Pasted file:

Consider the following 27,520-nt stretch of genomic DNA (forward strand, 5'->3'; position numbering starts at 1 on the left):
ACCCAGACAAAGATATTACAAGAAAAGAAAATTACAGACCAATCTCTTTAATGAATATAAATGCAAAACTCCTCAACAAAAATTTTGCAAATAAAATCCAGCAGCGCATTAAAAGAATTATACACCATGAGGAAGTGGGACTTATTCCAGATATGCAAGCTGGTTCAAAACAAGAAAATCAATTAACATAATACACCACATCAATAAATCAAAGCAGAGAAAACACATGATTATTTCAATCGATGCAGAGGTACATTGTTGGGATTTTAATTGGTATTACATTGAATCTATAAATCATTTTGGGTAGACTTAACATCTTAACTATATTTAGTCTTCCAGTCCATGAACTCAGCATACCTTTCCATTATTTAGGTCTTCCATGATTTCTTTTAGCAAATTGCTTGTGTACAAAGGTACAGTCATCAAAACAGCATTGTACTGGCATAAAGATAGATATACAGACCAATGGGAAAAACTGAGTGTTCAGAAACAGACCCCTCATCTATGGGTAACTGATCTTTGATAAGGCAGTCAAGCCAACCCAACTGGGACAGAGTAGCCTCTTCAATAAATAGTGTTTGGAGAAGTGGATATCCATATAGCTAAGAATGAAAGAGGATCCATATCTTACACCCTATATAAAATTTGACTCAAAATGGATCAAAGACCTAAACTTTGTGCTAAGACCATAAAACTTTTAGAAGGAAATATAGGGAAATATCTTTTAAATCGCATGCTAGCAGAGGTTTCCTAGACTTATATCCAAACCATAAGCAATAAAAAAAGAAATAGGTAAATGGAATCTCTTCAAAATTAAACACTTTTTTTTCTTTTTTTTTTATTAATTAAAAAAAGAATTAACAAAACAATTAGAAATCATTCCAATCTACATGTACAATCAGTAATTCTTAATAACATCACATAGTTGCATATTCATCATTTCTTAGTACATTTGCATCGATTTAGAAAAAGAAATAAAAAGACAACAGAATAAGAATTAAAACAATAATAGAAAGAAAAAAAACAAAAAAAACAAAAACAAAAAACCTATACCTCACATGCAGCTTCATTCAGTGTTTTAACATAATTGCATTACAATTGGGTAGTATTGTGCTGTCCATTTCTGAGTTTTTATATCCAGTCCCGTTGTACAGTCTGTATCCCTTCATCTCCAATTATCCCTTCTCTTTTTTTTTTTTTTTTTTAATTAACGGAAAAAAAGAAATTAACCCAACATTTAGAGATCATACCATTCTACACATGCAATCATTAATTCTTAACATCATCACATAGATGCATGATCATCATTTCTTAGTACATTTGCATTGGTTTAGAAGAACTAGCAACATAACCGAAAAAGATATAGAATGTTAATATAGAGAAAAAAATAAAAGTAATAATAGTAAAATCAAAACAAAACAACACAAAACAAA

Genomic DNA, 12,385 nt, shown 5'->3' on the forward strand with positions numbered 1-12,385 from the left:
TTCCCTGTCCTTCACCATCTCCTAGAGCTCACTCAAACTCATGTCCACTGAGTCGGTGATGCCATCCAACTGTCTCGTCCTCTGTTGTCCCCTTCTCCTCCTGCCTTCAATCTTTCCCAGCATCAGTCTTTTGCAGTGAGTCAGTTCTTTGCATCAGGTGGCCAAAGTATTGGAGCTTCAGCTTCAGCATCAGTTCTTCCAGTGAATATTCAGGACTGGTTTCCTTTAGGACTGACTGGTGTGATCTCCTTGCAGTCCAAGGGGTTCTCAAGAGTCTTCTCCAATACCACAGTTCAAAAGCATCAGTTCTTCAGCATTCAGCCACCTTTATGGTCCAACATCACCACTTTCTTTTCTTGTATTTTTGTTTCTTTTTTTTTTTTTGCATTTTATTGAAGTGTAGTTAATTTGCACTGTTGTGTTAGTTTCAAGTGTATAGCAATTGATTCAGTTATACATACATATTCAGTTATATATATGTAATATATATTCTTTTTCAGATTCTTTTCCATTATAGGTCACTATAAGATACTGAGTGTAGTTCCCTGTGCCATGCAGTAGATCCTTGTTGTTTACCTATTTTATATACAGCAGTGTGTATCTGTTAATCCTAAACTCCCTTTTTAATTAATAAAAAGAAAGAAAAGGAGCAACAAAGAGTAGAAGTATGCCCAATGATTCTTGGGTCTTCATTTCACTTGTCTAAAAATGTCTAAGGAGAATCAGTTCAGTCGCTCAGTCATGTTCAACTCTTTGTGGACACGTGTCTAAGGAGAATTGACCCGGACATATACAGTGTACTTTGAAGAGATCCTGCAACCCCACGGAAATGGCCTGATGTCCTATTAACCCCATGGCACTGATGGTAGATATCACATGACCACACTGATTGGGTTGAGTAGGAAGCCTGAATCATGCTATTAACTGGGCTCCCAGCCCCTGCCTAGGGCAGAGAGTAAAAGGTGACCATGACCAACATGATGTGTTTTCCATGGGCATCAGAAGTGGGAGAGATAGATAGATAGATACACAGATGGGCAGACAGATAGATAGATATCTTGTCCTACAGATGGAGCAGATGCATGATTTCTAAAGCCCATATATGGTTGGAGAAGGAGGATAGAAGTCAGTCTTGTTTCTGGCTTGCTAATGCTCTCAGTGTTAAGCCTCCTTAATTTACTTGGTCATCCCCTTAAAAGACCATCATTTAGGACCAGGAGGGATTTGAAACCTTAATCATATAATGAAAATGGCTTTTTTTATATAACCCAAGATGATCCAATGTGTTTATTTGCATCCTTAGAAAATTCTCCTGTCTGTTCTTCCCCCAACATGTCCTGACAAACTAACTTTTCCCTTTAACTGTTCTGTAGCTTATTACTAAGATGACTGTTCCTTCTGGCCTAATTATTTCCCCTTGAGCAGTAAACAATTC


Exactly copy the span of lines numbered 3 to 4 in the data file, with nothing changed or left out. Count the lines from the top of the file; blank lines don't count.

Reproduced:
Genomic DNA, 12,385 nt, shown 5'->3' on the forward strand with positions numbered 1-12,385 from the left:
TTCCCTGTCCTTCACCATCTCCTAGAGCTCACTCAAACTCATGTCCACTGAGTCGGTGATGCCATCCAACTGTCTCGTCCTCTGTTGTCCCCTTCTCCTCCTGCCTTCAATCTTTCCCAGCATCAGTCTTTTGCAGTGAGTCAGTTCTTTGCATCAGGTGGCCAAAGTATTGGAGCTTCAGCTTCAGCATCAGTTCTTCCAGTGAATATTCAGGACTGGTTTCCTTTAGGACTGACTGGTGTGATCTCCTTGCAGTCCAAGGGGTTCTCAAGAGTCTTCTCCAATACCACAGTTCAAAAGCATCAGTTCTTCAGCATTCAGCCACCTTTATGGTCCAACATCACCACTTTCTTTTCTTGTATTTTTGTTTCTTTTTTTTTTTTTGCATTTTATTGAAGTGTAGTTAATTTGCACTGTTGTGTTAGTTTCAAGTGTATAGCAATTGATTCAGTTATACATACATATTCAGTTATATATATGTAATATATATTCTTTTTCAGATTCTTTTCCATTATAGGTCACTATAAGATACTGAGTGTAGTTCCCTGTGCCATGCAGTAGATCCTTGTTGTTTACCTATTTTATATACAGCAGTGTGTATCTGTTAATCCTAAACTCCCTTTTTAATTAATAAAAAGAAAGAAAAGGAGCAACAAAGAGTAGAAGTATGCCCAATGATTCTTGGGTCTTCATTTCACTTGTCTAAAAATGTCTAAGGAGAATCAGTTCAGTCGCTCAGTCATGTTCAACTCTTTGTGGACACGTGTCTAAGGAGAATTGACCCGGACATATACAGTGTACTTTGAAGAGATCCTGCAACCCCACGGAAATGGCCTGATGTCCTATTAACCCCATGGCACTGATGGTAGATATCACATGACCACACTGATTGGGTTGAGTAGGAAGCCTGAATCATGCTATTAACTGGGCTCCCAGCCCCTGCCTAGGGCAGAGAGTAAAAGGTGACCATGACCAACATGATGTGTTTTCCATGGGCATCAGAAGTGGGAGAGATAGATAGATAGATACACAGATGGGCAGACAGATAGATAGATATCTTGTCCTACAGATGGAGCAGATGCATGATTTCTAAAGCCCATATATGGTTGGAGAAGGAGGATAGAAGTCAGTCTTGTTTCTGGCTTGCTAATGCTCTCAGTGTTAAGCCTCCTTAATTTACTTGGTCATCCCCTTAAAAGACCATCATTTAGGACCAGGAGGGATTTGAAACCTTAATCATATAATGAAAATGGCTTTTTTTATATAACCCAAGATGATCCAATGTGTTTATTTGCATCCTTAGAAAATTCTCCTGTCTGTTCTTCCCCCAACATGTCCTGACAAACTAACTTTTCCCTTTAACTGTTCTGTAGCTTATTACTAAGATGACTGTTCCTTCTGGCCTAATTATTTCCCCTTGAGCAGTAAACAATTC